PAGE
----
The proposed in this paper hypothesis provides a natural resolution to this puzzle: a portion of debris from the nucleogenetic event went into the Sun. A comprehensive study would be needed to quantify the amount and composition of such enrichment.

Enrichment of Gaseous Giants

Enrichment of the gaseous giants of the solar system relative to the composition of the Sun, is not only peculiar, but it is one of the key reasons why for the giants the core accretion model overtook gravitational instability as the dominant model of formation.
As noted earlier, disk instability—where gas giant protoplanets form rapidly though a gravitational instability of the gaseous portion of the disk [61,62,63]—possesses a number of advantages [173]. Furthermore, the proposal—that the giants could have been enriched after formation by small body impacts—has already been made [255]. However, after Galileo probe’s mass spectrometer (GPMS) measurements of Jupiter’s upper troposphere were analyzed, the results influenced the (unfair) verdict:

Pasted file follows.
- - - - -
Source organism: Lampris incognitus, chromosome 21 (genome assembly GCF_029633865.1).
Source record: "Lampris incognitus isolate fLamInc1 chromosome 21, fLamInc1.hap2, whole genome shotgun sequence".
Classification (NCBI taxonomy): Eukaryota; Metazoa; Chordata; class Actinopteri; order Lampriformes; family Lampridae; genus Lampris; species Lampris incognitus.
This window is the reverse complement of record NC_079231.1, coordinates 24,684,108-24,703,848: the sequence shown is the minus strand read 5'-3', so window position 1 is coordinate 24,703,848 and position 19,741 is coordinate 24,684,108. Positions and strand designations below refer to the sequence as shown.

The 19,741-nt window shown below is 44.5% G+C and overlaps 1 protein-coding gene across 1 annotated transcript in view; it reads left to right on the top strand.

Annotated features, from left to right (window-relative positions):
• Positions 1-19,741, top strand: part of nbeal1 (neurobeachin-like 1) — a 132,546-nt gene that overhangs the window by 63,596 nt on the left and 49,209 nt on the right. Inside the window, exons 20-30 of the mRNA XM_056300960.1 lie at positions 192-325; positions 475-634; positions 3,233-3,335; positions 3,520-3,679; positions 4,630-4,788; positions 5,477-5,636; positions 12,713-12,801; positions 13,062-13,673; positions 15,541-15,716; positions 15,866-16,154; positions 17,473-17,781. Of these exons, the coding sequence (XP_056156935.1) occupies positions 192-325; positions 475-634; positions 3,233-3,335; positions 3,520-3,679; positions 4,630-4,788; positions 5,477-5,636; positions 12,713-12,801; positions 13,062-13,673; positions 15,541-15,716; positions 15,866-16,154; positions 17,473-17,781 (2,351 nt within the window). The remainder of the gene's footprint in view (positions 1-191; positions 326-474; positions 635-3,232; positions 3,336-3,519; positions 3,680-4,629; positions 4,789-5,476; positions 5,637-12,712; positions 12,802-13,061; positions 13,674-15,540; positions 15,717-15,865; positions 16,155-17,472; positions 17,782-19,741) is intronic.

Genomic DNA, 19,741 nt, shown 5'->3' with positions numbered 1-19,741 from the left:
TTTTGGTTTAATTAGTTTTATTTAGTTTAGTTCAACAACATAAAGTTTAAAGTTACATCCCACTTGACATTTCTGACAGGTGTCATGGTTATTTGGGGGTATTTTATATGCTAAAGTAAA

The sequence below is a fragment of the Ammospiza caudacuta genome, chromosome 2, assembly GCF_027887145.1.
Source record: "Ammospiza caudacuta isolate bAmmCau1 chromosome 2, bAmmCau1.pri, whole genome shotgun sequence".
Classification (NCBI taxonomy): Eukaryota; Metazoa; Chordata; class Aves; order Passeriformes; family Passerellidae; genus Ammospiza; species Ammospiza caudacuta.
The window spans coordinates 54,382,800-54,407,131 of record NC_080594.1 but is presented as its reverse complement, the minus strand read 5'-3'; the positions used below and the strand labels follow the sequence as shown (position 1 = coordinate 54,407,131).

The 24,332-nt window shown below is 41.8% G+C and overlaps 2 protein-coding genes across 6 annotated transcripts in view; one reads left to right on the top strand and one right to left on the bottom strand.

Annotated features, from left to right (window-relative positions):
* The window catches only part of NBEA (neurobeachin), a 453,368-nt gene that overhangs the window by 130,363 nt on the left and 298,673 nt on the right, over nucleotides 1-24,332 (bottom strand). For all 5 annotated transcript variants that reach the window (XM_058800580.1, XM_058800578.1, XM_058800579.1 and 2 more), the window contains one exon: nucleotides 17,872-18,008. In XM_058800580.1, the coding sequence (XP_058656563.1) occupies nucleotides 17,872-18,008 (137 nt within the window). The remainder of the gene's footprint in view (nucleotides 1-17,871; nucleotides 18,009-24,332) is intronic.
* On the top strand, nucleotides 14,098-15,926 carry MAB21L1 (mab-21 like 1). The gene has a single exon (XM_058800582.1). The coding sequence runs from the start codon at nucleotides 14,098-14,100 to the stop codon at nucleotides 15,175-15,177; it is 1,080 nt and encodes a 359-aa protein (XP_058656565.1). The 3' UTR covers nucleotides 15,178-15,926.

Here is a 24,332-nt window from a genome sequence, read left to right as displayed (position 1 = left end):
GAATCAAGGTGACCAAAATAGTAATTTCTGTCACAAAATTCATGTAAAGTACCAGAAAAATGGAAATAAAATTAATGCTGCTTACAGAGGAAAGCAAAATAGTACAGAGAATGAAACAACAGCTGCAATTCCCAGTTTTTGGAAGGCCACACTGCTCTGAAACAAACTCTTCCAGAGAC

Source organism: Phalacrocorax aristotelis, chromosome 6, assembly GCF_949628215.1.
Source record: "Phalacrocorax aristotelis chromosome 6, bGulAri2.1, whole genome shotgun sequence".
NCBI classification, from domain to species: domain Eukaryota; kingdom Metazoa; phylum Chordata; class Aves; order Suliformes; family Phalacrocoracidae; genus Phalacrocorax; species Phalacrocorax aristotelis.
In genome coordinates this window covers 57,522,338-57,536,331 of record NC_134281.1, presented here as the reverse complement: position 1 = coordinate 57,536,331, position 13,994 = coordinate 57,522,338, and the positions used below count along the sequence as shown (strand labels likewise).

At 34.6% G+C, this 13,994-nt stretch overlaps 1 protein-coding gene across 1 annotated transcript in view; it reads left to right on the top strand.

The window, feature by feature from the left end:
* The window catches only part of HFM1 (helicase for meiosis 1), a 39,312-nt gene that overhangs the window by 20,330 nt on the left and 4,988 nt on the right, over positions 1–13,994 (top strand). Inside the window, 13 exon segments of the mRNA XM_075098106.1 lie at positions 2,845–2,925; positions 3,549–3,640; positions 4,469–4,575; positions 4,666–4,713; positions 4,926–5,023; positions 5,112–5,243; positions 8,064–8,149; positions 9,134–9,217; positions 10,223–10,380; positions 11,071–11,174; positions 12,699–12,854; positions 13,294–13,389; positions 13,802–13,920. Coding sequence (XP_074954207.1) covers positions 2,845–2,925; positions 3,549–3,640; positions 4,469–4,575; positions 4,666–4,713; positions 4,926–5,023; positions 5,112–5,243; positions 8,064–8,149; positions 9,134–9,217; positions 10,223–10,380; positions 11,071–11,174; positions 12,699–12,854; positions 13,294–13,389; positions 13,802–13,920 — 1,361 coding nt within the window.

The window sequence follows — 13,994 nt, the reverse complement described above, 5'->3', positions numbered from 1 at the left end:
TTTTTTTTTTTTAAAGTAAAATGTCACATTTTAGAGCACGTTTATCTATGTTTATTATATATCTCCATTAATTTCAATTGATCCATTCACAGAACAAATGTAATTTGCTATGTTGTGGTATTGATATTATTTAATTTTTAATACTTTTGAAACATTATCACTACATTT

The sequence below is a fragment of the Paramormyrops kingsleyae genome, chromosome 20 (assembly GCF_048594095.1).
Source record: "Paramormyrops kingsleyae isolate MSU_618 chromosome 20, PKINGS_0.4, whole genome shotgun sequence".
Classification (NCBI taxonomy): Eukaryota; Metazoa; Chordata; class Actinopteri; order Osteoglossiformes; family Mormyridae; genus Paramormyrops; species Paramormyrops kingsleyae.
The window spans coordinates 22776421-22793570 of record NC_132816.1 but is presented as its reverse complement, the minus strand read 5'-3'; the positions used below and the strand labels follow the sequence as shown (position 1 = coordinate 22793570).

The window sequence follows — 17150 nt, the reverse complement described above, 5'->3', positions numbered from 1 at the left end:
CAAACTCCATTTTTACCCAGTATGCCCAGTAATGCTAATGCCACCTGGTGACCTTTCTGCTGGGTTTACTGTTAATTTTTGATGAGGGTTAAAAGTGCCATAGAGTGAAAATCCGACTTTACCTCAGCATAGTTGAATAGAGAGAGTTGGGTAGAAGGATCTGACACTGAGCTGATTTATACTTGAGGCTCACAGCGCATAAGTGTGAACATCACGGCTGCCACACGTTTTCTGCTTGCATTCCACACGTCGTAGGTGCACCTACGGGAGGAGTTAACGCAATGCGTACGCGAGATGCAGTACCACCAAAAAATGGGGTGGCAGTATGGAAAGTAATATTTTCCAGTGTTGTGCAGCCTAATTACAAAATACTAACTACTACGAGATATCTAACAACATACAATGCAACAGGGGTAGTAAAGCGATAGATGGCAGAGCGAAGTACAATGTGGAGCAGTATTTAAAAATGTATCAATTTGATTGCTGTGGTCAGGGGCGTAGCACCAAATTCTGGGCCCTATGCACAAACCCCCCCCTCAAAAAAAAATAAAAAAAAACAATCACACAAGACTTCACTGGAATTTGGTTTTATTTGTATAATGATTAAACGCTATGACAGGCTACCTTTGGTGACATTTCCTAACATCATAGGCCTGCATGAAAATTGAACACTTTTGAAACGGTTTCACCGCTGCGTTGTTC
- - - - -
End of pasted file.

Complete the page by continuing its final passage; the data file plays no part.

«The proposal to enrich the atmospheres through impacts by small bodies (Boss 1998) is no longer viable, as there are no small bodies we know of that exhibit solar ratios of noble gases, nitrogen, carbon and sulfur. [...] the comets we know could not have delivered the nitrogen we now find on Jupiter. Thus the GPMS results effectively rule out the gravitational disk instability models for forming Jupiter.»
[174] (emphasis added)
Comets are deficient in nitrogen [256,257,258] and argon [259]. 38 Ar / 36 Ar and 13 C / 12 C are the same in Jupiter and the Earth, while 15 N / 14 N is distinctly lower [260]. This can be understood if the nitrogen on Jupiter originally reached the planet in the form of N 2 rather than NH 3 or other nitrogen compounds [260,261].
Galileo probe’s measurements revealed that all of the heavy elements whose abundances could be measured (except helium and neon) are enriched by a factor of 3 ± 1 , when expressed as a ratio relative to H [262]. Thus, the reasoning followed that: